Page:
I think that binge/purge behaviour is in large part a coping mechanism. It can be triggered by stress, boredom, anger or other 'negative' emotions - it can be a way to act out 'unacceptable' feelings that it is not appropriate to express. It may be about a wish for nurturing or for sex, or about having no outlets for such.

For me, episodes do increase after a period in which I have deliberately lost weight through reducing caloric intake and exercising. I can only maintain naturally for so long before my underlying 'nature' kicks in. Once my weight stabilizes in a more 'normal' range for me, the bingeing seems to slow down again. At that point, it becomes more normal to binge/purge on hangover day, but usually not every hangover day, just occasionally. It is also possible that the entire response relates in part to an evolutionary adaptation: in times of plenty, it is good to eat as much as possible so as to save up for times of famine.

There was a period in my 20s when on a few occasions I vomited 14 times in a day (all in the family home - I was not going out at the time, and I was in a period of severe depression), but for me it was never an after-meal thing, and especially not an after-restaurant- meal thing. It was an after-recognizable-binge thing. Most frequently through the years, I have had periods when I have needed to binge more than others. There were times in the past when I needed to b/p once per day for an entire year, or thereabout.

My symptoms:

I often have ended up with enlarged glands in the neck under the jaw line - this only occurs during times when there has been more than one b/p session per day for a while, and it often takes a week for this to go away. I also have constant weight fluctuations or have for most of my life. As for the dental issues, I do not apparently have erosion of enamel, or any cavities at all. It may be that I have never had a problem with calluses or scars on my hands because ichthyosis results in rapid skin cell production. I do not actually know if I have experienced cardiac arrythmia.

I do think that bulimia has a lot in common with addiction.

I am suprised that in so many places online that when it comes to bulimia they focus so much on weight and don't mention that it is a way of relieving stress - a way that people with a particular genetic background and environment might be drawn to. It feels considerably better to experience the 'empty' feeling after vomiting than it does to suffer through hours of digestion (even if there is residual bloating and in my case a feeling of self-disgust, this is preferable to the long, uncomfortable hours of digestion), and in addition there might actually be a kind of endorphin release. For people obsessed with size and weight and shape, sitting around with the feeling that comes from eating an extreme amount of food is psychologically difficult - at that time you feel fatter than you actually are, and it can be a source of distress. Purging does help to control weight somewhat, but part of the benefit is psychological.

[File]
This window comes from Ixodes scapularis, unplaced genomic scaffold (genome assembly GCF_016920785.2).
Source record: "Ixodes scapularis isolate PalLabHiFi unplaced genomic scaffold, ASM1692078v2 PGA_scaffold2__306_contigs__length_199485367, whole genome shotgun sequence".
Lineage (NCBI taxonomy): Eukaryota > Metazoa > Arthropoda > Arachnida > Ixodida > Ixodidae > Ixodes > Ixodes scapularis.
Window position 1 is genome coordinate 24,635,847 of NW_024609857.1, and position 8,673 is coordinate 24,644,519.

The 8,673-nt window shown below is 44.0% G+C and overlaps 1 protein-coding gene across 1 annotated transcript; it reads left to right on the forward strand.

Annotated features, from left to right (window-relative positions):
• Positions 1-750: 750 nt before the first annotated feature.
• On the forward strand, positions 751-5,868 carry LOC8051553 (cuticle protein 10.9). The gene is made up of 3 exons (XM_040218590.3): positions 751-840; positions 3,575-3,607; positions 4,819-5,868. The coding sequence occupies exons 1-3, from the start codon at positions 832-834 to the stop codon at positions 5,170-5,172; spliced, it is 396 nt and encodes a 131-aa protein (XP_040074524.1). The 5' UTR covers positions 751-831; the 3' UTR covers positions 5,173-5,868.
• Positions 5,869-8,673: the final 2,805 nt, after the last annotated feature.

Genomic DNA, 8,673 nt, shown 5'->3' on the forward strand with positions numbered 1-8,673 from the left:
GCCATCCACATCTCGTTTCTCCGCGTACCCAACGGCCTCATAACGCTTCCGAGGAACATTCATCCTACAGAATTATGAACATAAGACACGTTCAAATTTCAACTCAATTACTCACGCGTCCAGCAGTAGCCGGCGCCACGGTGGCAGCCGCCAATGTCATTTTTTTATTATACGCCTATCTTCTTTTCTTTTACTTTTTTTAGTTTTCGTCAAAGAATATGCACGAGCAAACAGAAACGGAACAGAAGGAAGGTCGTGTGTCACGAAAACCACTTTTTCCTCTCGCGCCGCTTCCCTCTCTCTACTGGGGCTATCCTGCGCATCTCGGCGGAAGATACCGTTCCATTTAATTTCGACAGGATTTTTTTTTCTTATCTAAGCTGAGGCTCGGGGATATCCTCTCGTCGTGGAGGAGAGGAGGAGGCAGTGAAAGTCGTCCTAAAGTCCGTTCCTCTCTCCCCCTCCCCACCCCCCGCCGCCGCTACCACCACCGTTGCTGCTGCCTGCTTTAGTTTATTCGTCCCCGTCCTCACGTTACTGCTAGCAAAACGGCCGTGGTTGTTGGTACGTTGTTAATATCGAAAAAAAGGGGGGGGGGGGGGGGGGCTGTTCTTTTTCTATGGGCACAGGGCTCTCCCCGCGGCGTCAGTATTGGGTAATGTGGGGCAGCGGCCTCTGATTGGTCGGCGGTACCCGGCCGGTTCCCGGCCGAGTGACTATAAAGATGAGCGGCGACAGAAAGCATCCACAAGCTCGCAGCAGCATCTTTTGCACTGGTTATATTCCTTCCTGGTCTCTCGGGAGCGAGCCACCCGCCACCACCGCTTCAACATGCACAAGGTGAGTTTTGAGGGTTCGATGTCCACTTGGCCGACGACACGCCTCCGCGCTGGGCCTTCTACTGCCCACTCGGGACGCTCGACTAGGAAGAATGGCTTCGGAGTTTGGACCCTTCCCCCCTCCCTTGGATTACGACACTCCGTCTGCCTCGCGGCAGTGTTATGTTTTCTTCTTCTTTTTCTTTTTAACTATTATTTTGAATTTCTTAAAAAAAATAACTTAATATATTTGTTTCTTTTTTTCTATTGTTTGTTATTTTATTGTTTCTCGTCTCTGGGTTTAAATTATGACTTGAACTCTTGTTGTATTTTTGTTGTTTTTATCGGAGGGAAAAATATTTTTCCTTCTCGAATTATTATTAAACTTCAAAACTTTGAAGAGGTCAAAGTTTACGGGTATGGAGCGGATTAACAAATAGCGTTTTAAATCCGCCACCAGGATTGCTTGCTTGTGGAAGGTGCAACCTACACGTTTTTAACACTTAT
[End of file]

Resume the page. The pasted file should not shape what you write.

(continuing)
When I have a look at recovery models, I can't shake the impression that while well-meaning, they are not looking at some of the realities. I don't think that disordered eating is only about emotional or social issues - I think that part of it is about food itself, about the availability of food, and genetic pressure. Part of the reason some people are more affected by food and body issues relates to an inability to adapt to the environment, possibly on account of their combination of genes. A lot of it honestly looks like an inability to compete. The sensitivity involved with this could very well be positive in some circumstances. Many females with eating disorders are not or do not start off as more vain or less sensible - I think the point is that if you are perceptive or aware enough, you begin to realize that appearance not only is more important than what is 'inside', it actually does represent what is inside. At present, certain 'insides' are valued more than others. Mating is still a very important part of human life, finding acceptance and partners is still key to well-being. People are going 'crazy' when it comes to food and body issues because what they have been taught to believe about what to value in a person, and what willpower is, are wrong. Some people figure out that it is annoying when someone focuses on their body and weight all the time, and are strong enough to hide their own preoccupation - and this improves their chances. I did that for as long as I could, and there is no pretending anything now.

A really big problem relates not only to the attitudes and behaviour of family members, but to all the mixed messages that come from all the people in the world we live in.

When a therapy 'works', it is likely to work because the person involved can find ways of attaching to the framework of life - and this will depend on her previous experiences and mindset.

For elaboration, (some of which may no longer be current), see: my retired eating disorder site.